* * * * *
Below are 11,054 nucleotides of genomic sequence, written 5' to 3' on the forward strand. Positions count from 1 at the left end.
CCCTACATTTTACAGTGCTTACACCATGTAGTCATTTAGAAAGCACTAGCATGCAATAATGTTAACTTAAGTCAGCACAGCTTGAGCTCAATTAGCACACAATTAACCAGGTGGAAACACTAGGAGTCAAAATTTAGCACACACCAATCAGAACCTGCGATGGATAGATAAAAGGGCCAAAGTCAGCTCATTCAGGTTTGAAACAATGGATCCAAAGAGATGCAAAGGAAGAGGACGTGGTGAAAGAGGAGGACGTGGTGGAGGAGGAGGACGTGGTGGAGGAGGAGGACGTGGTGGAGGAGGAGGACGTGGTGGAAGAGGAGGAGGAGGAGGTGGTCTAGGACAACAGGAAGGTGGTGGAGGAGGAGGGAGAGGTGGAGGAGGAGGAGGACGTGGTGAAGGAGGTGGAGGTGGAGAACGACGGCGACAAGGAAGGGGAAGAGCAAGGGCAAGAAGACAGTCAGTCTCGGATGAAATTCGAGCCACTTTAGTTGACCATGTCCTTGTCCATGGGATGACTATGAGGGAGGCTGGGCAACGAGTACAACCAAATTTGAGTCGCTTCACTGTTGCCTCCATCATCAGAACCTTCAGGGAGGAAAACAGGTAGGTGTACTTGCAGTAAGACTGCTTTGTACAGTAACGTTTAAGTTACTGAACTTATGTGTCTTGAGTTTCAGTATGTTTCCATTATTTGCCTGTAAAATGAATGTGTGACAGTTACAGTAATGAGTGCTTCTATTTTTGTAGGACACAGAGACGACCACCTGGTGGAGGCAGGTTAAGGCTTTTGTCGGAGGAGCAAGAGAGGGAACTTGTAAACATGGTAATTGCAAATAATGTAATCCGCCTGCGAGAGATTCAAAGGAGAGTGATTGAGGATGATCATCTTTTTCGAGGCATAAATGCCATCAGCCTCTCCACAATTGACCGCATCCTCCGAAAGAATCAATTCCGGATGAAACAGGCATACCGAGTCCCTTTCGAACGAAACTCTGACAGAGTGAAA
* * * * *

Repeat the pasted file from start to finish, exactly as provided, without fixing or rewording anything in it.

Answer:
Below are 11,054 nucleotides of genomic sequence, written 5' to 3' on the forward strand. Positions count from 1 at the left end.
CCCTACATTTTACAGTGCTTACACCATGTAGTCATTTAGAAAGCACTAGCATGCAATAATGTTAACTTAAGTCAGCACAGCTTGAGCTCAATTAGCACACAATTAACCAGGTGGAAACACTAGGAGTCAAAATTTAGCACACACCAATCAGAACCTGCGATGGATAGATAAAAGGGCCAAAGTCAGCTCATTCAGGTTTGAAACAATGGATCCAAAGAGATGCAAAGGAAGAGGACGTGGTGAAAGAGGAGGACGTGGTGGAGGAGGAGGACGTGGTGGAGGAGGAGGACGTGGTGGAGGAGGAGGACGTGGTGGAAGAGGAGGAGGAGGAGGTGGTCTAGGACAACAGGAAGGTGGTGGAGGAGGAGGGAGAGGTGGAGGAGGAGGAGGACGTGGTGAAGGAGGTGGAGGTGGAGAACGACGGCGACAAGGAAGGGGAAGAGCAAGGGCAAGAAGACAGTCAGTCTCGGATGAAATTCGAGCCACTTTAGTTGACCATGTCCTTGTCCATGGGATGACTATGAGGGAGGCTGGGCAACGAGTACAACCAAATTTGAGTCGCTTCACTGTTGCCTCCATCATCAGAACCTTCAGGGAGGAAAACAGGTAGGTGTACTTGCAGTAAGACTGCTTTGTACAGTAACGTTTAAGTTACTGAACTTATGTGTCTTGAGTTTCAGTATGTTTCCATTATTTGCCTGTAAAATGAATGTGTGACAGTTACAGTAATGAGTGCTTCTATTTTTGTAGGACACAGAGACGACCACCTGGTGGAGGCAGGTTAAGGCTTTTGTCGGAGGAGCAAGAGAGGGAACTTGTAAACATGGTAATTGCAAATAATGTAATCCGCCTGCGAGAGATTCAAAGGAGAGTGATTGAGGATGATCATCTTTTTCGAGGCATAAATGCCATCAGCCTCTCCACAATTGACCGCATCCTCCGAAAGAATCAATTCCGGATGAAACAGGCATACCGAGTCCCTTTCGAACGAAACTCTGACAGAGTGAAA